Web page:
Those who are balanced in their lives make better leaders

Despite training and education, many leaders' results are a product of their own belief systems. John McKee says this can be a career killer and explains how to correct limiting beliefs.

In our firm's regular surveying, we ask people to tell us how they'd rate themselves on the three key life elements, by which we mean:

1. Career/professional life -- what we do each day to earn a living

2. Personal/family life -- that part of us that's most focused on replenishment

3. Financial life -- what we do with our paychecks and other money issues

Consistently, most respondents say that they feel they're doing pretty well on one of the life elements. A lesser number feel they're doing OK in two of them. But only a small percentage feels they're doing well in all three (16%, in our last round of questions).

Do those numbers surprise you?

[To see how the readers of this blog compare with others, we've used the weekly poll to get a (very rough) survey at the bottom of this piece.]

I am convinced that the way leaders view the world can have a significant impact on their organizations. And leaders who are more "balanced" in their lives ( e.g., they have time for a personal life as well as doing well in their career life) often behave in their leadership roles differently than those who have a lack of balance.

  • The balanced leader is more likely to see her/his role encompassing developmental issues, and they seem to be focused, more closely, on things affecting their people and other arms of the organization.
  • Leaders who are more one dimensional seem more likely to spend time on the immediate needs or crises. They are less likely to be concerned with issues outside of their purview. Developmental issues (for both themselves and their subordinates) are rarely given priority.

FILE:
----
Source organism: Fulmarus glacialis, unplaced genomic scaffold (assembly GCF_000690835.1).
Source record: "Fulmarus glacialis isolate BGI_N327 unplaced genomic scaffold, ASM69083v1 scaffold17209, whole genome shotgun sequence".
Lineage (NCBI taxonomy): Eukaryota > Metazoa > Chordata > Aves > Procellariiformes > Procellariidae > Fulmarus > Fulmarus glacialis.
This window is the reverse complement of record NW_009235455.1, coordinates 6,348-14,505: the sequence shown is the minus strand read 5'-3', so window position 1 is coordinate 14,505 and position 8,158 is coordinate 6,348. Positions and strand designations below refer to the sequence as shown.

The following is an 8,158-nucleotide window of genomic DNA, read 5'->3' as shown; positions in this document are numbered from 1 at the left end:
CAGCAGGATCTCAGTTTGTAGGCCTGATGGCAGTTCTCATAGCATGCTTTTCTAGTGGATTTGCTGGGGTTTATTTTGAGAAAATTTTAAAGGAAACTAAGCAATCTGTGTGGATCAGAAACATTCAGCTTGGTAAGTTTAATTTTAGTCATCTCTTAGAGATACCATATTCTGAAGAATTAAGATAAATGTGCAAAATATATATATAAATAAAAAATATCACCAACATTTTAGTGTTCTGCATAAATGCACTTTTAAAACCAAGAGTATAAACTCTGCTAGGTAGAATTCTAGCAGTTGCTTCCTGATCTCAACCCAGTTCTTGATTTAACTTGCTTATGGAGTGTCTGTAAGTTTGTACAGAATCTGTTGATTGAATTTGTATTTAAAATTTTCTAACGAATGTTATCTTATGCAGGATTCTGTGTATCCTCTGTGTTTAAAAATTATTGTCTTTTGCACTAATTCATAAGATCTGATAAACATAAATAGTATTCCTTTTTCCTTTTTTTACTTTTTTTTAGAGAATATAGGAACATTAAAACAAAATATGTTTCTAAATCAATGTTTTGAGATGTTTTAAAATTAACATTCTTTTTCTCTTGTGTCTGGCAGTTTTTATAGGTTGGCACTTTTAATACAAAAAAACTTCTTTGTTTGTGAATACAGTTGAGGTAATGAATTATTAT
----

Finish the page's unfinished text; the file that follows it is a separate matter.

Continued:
One of my clients has difficulty communicating her messages clearly. Her style is more "masculine" in that she thinks through issues before having a conversation or attending a meeting. She comes in ready to state her position.

But a key problem with coming in to a meeting with one's mind made up is that you may miss the benefit of new information or insight that might change your opinion.

And that's what was happening to her:

  • She often found herself trying to defend her position. She's built a reputation as being defensive, closed-minded, guarded, and too hard core. Those aren't the kind of attributes that are going to help her career path, and, as importantly, it's not the kind of boss anyone would choose. Good people flee as soon as they can.
  • Her results are slumping. While some of that can be chalked up to the economy, she's starting to realize that her lack of balance is a big factor. She "sees" things in a fairly one-dimensional way.

On the other side:

  • Leaders who have more "balance" usually have a broader perspective as well -- this helps them work through issues with greater insight and openness.
  • People want to work for and with them also. And being surrounded with better talent improves results even more (a circle of success).

Summing this up

Although individuals who are entirely focused on their career may enjoy earlier success than others, that usually catches up with them. Ultimately it can result in failure in the only one of the three key life elements they'd focused on. At that point, if they crash, they have little support and few ideas about what to do next. They achieve greater success over the long haul.

Having a satisfying life with balance in two or three of the elements can provide greater satisfaction over the long haul, but it may not feel like it for a while.

Here's to your future.


By John McKee

John M. McKee is the founder and CEO of, an international consulting and coaching practice with subscribers in 43 countries. One of the founding senior executives of DIRECTV, his hands-on experience includes leading billion d...